5 Tips For the First-Time Manager

Screen Shot 2016-05-24 at 10.52.50

Being promoted to a management role is a big step in your career.

Some people fall into management positions for many reasons, like company needs, others actively work their way up the ladder to get into it.

It is a career path that varies like no other but one thing seems to be equal: it is as exciting as it is challenging.

If you’re first-time manager, here are 5 key tips to help you:

 

1. Develop your management skills

Developing your management skills even before you start your new role as a manager is a smart thing to do.

Management requires many skills like communication, coaching, motivating and listening.

There are several ways you can do this: the first one is to enrol in a management course. Several companies actually offer this to new managers, but if not it is something you can do it yourself and will only benefit your resume in the long run.

The other way is to research and read about it. The web is full of great information but you also find amazing books about it. We recommend “The Art of War” by Sun Tzu
.

Not only the principles in this book are still applicable, they continue to be touted by top execs across the globe. You have here a powerful guide on effective leadership, from strategizing and logistics to conflict resolution and resource management.

 

2. Talk to experienced managers you admire

Having conversations with experienced leaders is a great way to get valuable tips and insights about being a first-time manager.

These can be people inside your company that you admire, or they can be people you simply approach on Linkedin or Twitter.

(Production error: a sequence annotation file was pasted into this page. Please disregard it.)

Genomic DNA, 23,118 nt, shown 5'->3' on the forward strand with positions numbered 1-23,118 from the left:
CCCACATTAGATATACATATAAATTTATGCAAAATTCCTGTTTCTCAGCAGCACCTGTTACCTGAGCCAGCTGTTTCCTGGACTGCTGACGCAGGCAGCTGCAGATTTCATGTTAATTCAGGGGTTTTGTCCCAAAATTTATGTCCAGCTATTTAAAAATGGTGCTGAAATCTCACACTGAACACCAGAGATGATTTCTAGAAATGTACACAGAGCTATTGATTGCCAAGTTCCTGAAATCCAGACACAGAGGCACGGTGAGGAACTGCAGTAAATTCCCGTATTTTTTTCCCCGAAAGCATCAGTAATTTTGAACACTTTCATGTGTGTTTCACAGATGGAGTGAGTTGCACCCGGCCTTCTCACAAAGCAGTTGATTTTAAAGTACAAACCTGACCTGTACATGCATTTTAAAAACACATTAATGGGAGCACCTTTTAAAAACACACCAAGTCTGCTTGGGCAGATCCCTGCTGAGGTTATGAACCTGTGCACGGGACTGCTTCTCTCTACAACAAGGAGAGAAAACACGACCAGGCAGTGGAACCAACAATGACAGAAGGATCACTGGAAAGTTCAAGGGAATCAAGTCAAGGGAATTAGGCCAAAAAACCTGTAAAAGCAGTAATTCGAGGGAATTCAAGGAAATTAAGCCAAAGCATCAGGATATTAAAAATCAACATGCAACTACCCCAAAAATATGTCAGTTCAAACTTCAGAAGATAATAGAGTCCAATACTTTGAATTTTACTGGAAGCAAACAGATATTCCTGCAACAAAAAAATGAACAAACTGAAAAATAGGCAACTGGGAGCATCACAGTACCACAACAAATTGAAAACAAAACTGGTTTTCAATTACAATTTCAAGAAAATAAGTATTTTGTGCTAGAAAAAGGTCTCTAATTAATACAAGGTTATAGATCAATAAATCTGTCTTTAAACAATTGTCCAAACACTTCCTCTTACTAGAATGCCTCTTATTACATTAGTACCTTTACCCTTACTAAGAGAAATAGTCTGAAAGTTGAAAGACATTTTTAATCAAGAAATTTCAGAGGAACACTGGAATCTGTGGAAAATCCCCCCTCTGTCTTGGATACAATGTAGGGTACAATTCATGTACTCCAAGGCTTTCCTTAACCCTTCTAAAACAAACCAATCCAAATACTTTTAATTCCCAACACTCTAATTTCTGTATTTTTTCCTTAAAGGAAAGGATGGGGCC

You would be be surprised to see how many people are open to help you, especially if they’re truly passionate about what they do. Take the opportunity to ask all your burning questions.

You can even end up finding a good mentor, someone you can go to when you have questions and need support.

 

3. Know the business deeply

You need to go much further than before in knowing the business. Not just the company you work for, but the industry as a whole and the main competitors as well.

Because you need to be prepared to address questions from your direct reports that take into account the broader landscape of the company.

You also need to take informed and critical decisions ad provide direction, so deeply knowing the business is crucial.

Spend time with more senior people inside your company from different departments and ask questions.

The more you know, the more you can help your team and the more integrated it will be in the company.

 

4. Be the example

You are now the one that people look up to for inspiration and an example on how to act, through the good times and the bad.

If you are promoted inside the company you were already working for, your relationship with your peers is obviously going to change.

And if you’re starting a management role inside a new company, you have a clean state to set up a good example from the very beginning.

The values you demonstrate, the way you handle adversity and the way you persevere through challenges is all now considered the measuring stick for others to act and behave.

So you need to be very aware and mindful of your emotions and your reactions. This very often means putting you own ego aside and do what’s best for the whole team, so you can lead in a way that people admire and respect.

 

5. Be hands-on

There’s a great possibility that you were asked to be a manager because you are great at your job. You work hard and it pays off.

But now that you are a manager it doesn’t mean that you don’t have to do the “dirty work” anymore.

You are still part of the team and as mentioned in the previous tip, you need to set up the example.

Your direct reports will respect when you are willing to do any job at any time to help the team move forward.

You need to keep your eyes open on day to day things and jump in when there’s an opportunity to help someone.

Remember, at the end of the day what matters is the success of the business and the relationship you have with your direct reports. Promote a culture where everyone – including you – is willing to do whatever it takes to accomplish things.

This is truly a skill of a great leader!

 

Over to You

If you’re a first-time manager and need counseling about getting it right, contact us now on 0845 45 900 35 or email info@www.gatewaycareers.co.uk for a free, no obligation, one hour career consultation with a Gateway consultant.

 

Leave a Reply